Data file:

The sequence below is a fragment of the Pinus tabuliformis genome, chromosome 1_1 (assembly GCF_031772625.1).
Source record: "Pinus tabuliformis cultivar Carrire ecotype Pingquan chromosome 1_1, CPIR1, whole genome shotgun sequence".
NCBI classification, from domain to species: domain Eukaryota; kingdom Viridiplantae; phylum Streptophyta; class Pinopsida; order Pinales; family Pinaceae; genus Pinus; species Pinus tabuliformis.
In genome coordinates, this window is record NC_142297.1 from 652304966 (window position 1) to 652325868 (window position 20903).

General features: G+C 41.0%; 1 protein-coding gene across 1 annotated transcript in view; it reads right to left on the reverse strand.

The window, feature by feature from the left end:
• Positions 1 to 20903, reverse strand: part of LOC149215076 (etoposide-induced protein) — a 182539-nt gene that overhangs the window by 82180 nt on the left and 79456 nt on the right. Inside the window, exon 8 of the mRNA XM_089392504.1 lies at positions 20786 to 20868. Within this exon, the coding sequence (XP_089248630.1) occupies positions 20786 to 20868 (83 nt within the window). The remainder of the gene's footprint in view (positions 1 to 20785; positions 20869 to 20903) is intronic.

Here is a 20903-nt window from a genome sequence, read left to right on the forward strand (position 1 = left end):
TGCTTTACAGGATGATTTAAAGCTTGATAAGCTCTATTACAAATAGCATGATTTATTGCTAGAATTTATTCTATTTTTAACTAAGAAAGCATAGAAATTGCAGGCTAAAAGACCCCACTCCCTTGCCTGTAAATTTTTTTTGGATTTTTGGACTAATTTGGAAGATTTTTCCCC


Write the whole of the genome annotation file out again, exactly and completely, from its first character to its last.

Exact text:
The sequence below is a fragment of the Pinus tabuliformis genome, chromosome 1_1 (assembly GCF_031772625.1).
Source record: "Pinus tabuliformis cultivar Carrire ecotype Pingquan chromosome 1_1, CPIR1, whole genome shotgun sequence".
NCBI classification, from domain to species: domain Eukaryota; kingdom Viridiplantae; phylum Streptophyta; class Pinopsida; order Pinales; family Pinaceae; genus Pinus; species Pinus tabuliformis.
In genome coordinates, this window is record NC_142297.1 from 652304966 (window position 1) to 652325868 (window position 20903).

General features: G+C 41.0%; 1 protein-coding gene across 1 annotated transcript in view; it reads right to left on the reverse strand.

The window, feature by feature from the left end:
• Positions 1 to 20903, reverse strand: part of LOC149215076 (etoposide-induced protein) — a 182539-nt gene that overhangs the window by 82180 nt on the left and 79456 nt on the right. Inside the window, exon 8 of the mRNA XM_089392504.1 lies at positions 20786 to 20868. Within this exon, the coding sequence (XP_089248630.1) occupies positions 20786 to 20868 (83 nt within the window). The remainder of the gene's footprint in view (positions 1 to 20785; positions 20869 to 20903) is intronic.

Here is a 20903-nt window from a genome sequence, read left to right on the forward strand (position 1 = left end):
TGCTTTACAGGATGATTTAAAGCTTGATAAGCTCTATTACAAATAGCATGATTTATTGCTAGAATTTATTCTATTTTTAACTAAGAAAGCATAGAAATTGCAGGCTAAAAGACCCCACTCCCTTGCCTGTAAATTTTTTTTGGATTTTTGGACTAATTTGGAAGATTTTTCCCC